A few minutes into the Knicks’ sorrowfest that was my Friday night, Celtics head coach Brad Stevens called a timeout to downsize his lineup, playing a 3 guard set with Jae Crowder at the 4. He did this despite the Knicks rolling with their starting lineup, which absolutely dwarfed Boston’s and had tapped out two offensive rebounds just the possession before. It was a bit of a gamble for the C’s but ended up paying off in a big way. Not only did the Knicks not take advantage of Boston on the boards, they immediately chose to go small as well, surrendering themselves to the Celtics’ preferred playing style and giving up an 11-0 run.
It’s what Bill Simmons would refer to as “some coaches just playing checkers out there”. And, when it comes to talking about the Celtics, pretty much all of the conversation has to start with the Chess Grand Master Himself, President Bradley Stevens.
I’ve been surprised for the last two seasons with just how good the Celtics have been. It’s true that Isaiah Thomas has been having a career year after being inserted into the starting line-up, igniting last season’s 20th ranked offense and tying the record for the shortest player ever to earn an All-Star selection. Crowder brings the tough-minded, low usage, 3 and D skillset that teams are going to wildly overpay for over the summer, while Avery Bradley brings pretty much the same thing at about four inches shorter.
I MEAN, WHO ELSE DO THEY HAVE? Looking at their roster on NBA.com and every single name is some kind of underdeveloped one way player like a Kelly Olynk or Amir Johnson or some jack of all trades, master of none weirdo like Evan Turner. This is the team that drafted a defensive minded backcourt player in the first round one year after drafting a defensive minded backcourt player in the first rounds and that has so many young prospects it has to ship them off to ball for the Maine Red Claws because it has no playing time for them on the court. This team famously offered to trade four (!!!) first round selections to Charlotte last year to move up in the draft and target Justise Winslow and then could only get “very close” to making a trade for a superstar this year at the trade deadline. It’s just insane to think that a team could be sitting on a Scrooge McDuck pile of assets for so long and not find a single trading parter to consolidate their riches and take them from good to great.
That’s been the conventional thinking that has led me, and a fair amount of the basketball watching public, to severely underrate the Boston Celtics. Maybe because the front office barely improved a roster that got swept out of the playoffs last year and really only put up a fight against Kevin Love’s shoulder. Maybe because the emergence of the red hot Toronto Raptors has turned the East into a two team race instead of just the tired Cleveland vs. Everybody conversation. Or maybe just because it’s impossible to imagine that this franchise rebounded so incredibly quickly from the blockbuster Pierce/Garnett deal that bankrupted Brooklyn’s entire future.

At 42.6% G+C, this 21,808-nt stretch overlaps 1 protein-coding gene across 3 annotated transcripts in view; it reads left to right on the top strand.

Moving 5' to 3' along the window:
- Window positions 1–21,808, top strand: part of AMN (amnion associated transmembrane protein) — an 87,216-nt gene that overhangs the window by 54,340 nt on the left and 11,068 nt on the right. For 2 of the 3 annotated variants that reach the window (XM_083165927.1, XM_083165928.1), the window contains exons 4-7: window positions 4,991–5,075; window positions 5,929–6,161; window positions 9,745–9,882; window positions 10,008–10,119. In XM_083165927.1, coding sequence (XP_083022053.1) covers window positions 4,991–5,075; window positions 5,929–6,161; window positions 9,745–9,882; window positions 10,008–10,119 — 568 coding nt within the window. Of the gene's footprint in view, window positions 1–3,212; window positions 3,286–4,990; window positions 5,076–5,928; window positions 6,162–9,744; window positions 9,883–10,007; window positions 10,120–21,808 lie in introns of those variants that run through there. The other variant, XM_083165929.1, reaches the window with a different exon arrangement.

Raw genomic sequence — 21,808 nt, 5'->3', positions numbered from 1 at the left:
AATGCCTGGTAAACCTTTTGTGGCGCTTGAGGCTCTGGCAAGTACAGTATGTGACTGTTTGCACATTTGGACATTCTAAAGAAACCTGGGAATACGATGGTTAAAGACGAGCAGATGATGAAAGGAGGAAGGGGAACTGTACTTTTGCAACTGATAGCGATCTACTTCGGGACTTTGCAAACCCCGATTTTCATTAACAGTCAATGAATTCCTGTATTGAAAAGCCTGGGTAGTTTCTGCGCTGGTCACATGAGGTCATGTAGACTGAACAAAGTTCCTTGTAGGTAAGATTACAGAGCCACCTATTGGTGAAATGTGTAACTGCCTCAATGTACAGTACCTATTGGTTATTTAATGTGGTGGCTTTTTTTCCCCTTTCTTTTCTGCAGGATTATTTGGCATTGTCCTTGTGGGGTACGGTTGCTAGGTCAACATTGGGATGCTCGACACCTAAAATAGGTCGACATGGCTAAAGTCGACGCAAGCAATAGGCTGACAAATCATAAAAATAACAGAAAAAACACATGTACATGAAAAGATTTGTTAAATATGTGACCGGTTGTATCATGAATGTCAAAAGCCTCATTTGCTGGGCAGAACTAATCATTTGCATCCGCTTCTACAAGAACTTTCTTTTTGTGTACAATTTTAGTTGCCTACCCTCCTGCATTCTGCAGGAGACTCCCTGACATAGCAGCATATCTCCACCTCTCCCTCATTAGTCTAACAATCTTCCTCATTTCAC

And yet, the Celtics are right up there in the standings, sitting at third in the Eastern Conference. For how bunched up the bottom of the East is, the Celtics have a comfortable lead on last year’s 60 win Hawks team and the perennial defensive stalwarts of Indiana and Chicago. They’ve built the league’s 4th best defense around their perimeter stoppers and force enough turnovers to go small whenever they want to. More surprisingly, even their offense has creeped into the top 10, with Thomas pushing the ball up the floor at a top 3 pace. Hell, the Celtics were actually the best team in the East by point differential before the Cavs got Kyrie Irving back and at full strength.
A lot of this has to do with Stevens who has quickly shown himself to be one of the few real difference makers at head coach, along with the Popoviches and Carlisles of the world (Stotts anyone??). Boston’s defensive success alone screams good coaching as he gets the effort out of his guys to swarm the ball and prop up the absolute turnstiles they have at point guard and center. He’s helped them to build a strong homecourt advantage in the TD Garden and they already have the all-important tie-breaker against Miami, which would keep them from playing Cleveland in the second round.
The real question though, is how much these intangibles, like hustle and good coaching, will translate in the playoffs. True, Boston won’t be drawing Lebron James in the first round, but the East is much improved from last year and could see them against another dominant wing player like Paul George or Jimmy Butler. The Celtics have Jae Crowder to throw at those guys, but they’re also going to need to manufacture offense when teams throw the clamps at Isaiah. It’s going to be another interesting experiment in the ongoing depth vs. superstars argument, and most likely an uphill battle for these Celtics. Still, my money is on these guys to make it out of the first round if they can keep these games close. Brad Stevens has made his money in crunch time this year, taking every opportunity to switch defense for offense and diagramming plays that leave opponents shrugging their shoulders afterwards. It’s in these moments that the weird, varied depth of the Celtics becomes a positive. Stevens has a funky piece to fit ever situation and he knows exactly when to use them.